ICD-10-CM Code S24.149

Brown-Sequard syndrome at unspecified level of thoracic spinal cord

Version 2020 Non-Billable Code

Not Valid for Submission

S24.149 is a "header" nonspecific and non-billable code code, consider using a code with a higher level of specificity for a diagnosis of brown-sequard syndrome at unspecified level of thoracic spinal cord. The code is NOT valid for the year 2020 for the submission of HIPAA-covered transactions. The ICD-10-CM code S24.149 might also be used to specify conditions or terms like brown-séquard syndrome of thoracic spinal cord.

ICD-10:S24.149
Short Description:Brown-Sequard syndrome at unsp level of thoracic spinal cord
Long Description:Brown-Sequard syndrome at unspecified level of thoracic spinal cord

Consider the following ICD-10 codes with a higher level of specificity:

Index to Diseases and Injuries

The Index to Diseases and Injuries is an alphabetical listing of medical terms, with each term mapped to one or more ICD-10 code(s). The following references for the code S24.149 are found in the index:


Synonyms

The following clinical terms are approximate synonyms or lay terms that might be used to identify the correct diagnosis code:

  • Brown-Séquard syndrome of thoracic spinal cord

Code Classification

  • Injury, poisoning and certain other consequences of external causes (S00–T98)
    • Injuries to the thorax (S20-S29)
      • Injury of nerves and spinal cord at thorax level (S24)

Code History

  • FY 2016 - New Code, effective from 10/1/2015 through 9/30/2016
    (First year ICD-10-CM implemented into the HIPAA code set)
  • FY 2017 - No Change, effective from 10/1/2016 through 9/30/2017
  • FY 2018 - No Change, effective from 10/1/2017 through 9/30/2018
  • FY 2019 - No Change, effective from 10/1/2018 through 9/30/2019
  • FY 2020 - No Change, effective from 10/1/2019 through 9/30/2020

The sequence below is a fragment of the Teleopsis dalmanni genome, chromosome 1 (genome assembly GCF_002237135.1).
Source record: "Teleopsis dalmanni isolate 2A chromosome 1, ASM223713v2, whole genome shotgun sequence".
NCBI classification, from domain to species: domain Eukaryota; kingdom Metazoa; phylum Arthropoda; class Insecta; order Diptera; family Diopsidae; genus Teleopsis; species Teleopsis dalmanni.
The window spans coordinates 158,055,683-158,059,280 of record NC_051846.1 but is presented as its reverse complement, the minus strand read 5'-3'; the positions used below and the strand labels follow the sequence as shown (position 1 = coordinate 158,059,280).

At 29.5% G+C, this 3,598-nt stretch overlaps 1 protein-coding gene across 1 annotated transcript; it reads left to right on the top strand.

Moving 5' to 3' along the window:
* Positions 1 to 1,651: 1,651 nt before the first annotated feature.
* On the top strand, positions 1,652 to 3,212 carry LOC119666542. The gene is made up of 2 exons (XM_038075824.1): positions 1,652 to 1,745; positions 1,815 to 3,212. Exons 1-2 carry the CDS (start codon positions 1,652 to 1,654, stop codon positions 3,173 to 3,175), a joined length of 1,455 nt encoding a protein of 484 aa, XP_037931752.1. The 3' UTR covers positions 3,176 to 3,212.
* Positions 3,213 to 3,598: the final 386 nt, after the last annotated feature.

Information for Patients


Spinal Cord Injuries

Your spinal cord is a bundle of nerves that runs down the middle of your back. It carries signals back and forth between your body and your brain. A spinal cord injury disrupts the signals. Spinal cord injuries usually begin with a blow that fractures or dislocates your vertebrae, the bone disks that make up your spine. Most injuries don't cut through your spinal cord. Instead, they cause damage when pieces of vertebrae tear into cord tissue or press down on the nerve parts that carry signals.

Spinal cord injuries can be complete or incomplete. With a complete spinal cord injury, the cord can't send signals below the level of the injury. As a result, you are paralyzed below the injury. With an incomplete injury, you have some movement and sensation below the injury.

A spinal cord injury is a medical emergency. Immediate treatment can reduce long-term effects. Treatments may include medicines, braces or traction to stabilize the spine, and surgery. Later treatment usually includes medicines and rehabilitation therapy. Mobility aids and assistive devices may help you to get around and do some daily tasks.

NIH: National Institute of Neurological Disorders and Stroke


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